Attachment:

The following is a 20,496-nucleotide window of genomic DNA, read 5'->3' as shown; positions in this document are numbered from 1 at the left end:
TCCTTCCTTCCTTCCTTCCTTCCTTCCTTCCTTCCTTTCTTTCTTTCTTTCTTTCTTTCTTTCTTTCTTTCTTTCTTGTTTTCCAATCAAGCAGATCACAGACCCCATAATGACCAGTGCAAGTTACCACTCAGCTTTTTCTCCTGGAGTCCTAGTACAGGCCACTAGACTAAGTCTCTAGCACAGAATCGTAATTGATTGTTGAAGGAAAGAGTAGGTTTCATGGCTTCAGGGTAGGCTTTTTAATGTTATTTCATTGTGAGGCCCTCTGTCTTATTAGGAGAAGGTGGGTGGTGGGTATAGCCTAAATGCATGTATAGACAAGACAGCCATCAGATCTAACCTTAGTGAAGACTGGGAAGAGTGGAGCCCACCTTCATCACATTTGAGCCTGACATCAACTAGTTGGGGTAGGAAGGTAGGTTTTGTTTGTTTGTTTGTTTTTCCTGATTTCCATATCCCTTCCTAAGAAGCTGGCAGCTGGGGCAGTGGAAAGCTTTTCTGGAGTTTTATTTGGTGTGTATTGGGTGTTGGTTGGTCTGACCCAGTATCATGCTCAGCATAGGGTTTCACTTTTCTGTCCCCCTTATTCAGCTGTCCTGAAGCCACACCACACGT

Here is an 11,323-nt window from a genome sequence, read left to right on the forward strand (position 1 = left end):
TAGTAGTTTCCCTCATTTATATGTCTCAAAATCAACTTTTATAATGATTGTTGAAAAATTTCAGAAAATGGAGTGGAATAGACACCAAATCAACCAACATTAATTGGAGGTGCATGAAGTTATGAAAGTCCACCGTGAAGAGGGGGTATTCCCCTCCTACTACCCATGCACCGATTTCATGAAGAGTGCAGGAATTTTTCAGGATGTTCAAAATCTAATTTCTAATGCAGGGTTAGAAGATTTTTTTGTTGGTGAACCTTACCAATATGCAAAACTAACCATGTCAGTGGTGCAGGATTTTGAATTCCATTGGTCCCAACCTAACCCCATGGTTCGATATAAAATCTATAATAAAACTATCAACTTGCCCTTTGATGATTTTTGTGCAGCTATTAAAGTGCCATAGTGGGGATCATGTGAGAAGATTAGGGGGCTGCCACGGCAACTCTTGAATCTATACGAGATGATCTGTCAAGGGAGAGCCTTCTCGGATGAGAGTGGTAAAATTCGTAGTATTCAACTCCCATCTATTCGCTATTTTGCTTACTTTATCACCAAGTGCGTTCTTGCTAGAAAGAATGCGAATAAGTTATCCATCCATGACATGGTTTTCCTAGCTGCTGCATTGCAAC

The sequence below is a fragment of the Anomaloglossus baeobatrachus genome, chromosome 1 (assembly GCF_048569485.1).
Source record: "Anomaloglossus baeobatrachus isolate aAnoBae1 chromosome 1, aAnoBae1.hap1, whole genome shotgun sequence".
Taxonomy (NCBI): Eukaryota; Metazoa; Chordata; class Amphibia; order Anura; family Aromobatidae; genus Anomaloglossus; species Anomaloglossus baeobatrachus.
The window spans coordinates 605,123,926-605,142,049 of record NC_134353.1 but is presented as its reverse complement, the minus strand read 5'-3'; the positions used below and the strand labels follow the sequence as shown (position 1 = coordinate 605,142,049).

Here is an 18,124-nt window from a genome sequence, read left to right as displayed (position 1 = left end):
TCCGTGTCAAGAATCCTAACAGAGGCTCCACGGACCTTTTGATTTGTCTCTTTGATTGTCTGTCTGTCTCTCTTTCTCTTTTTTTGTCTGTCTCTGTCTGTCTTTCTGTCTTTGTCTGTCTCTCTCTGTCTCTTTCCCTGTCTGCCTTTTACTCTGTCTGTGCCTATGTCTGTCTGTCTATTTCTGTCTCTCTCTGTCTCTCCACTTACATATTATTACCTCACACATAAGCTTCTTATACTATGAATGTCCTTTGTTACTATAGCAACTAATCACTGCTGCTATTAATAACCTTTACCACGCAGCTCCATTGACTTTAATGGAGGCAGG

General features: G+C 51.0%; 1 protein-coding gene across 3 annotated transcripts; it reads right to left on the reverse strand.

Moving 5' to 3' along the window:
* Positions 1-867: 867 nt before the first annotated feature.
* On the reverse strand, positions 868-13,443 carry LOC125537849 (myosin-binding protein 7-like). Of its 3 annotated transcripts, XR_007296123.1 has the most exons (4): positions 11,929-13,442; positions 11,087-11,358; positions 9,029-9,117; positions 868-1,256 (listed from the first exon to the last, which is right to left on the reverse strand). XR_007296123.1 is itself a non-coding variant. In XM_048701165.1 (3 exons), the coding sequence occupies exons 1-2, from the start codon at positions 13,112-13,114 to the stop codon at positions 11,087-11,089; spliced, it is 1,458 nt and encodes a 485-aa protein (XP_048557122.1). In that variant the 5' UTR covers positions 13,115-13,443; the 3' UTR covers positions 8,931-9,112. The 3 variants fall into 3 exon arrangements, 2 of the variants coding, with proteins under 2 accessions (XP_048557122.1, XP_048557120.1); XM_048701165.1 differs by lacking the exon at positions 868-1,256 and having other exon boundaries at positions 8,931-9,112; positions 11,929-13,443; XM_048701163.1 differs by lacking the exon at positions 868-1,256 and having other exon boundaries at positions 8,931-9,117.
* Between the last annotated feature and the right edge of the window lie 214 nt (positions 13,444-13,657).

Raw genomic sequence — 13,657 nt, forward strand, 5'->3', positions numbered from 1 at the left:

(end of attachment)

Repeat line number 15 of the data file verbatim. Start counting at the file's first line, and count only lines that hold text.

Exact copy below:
* Between the last annotated feature and the right edge of the window lie 214 nt (positions 13,444-13,657).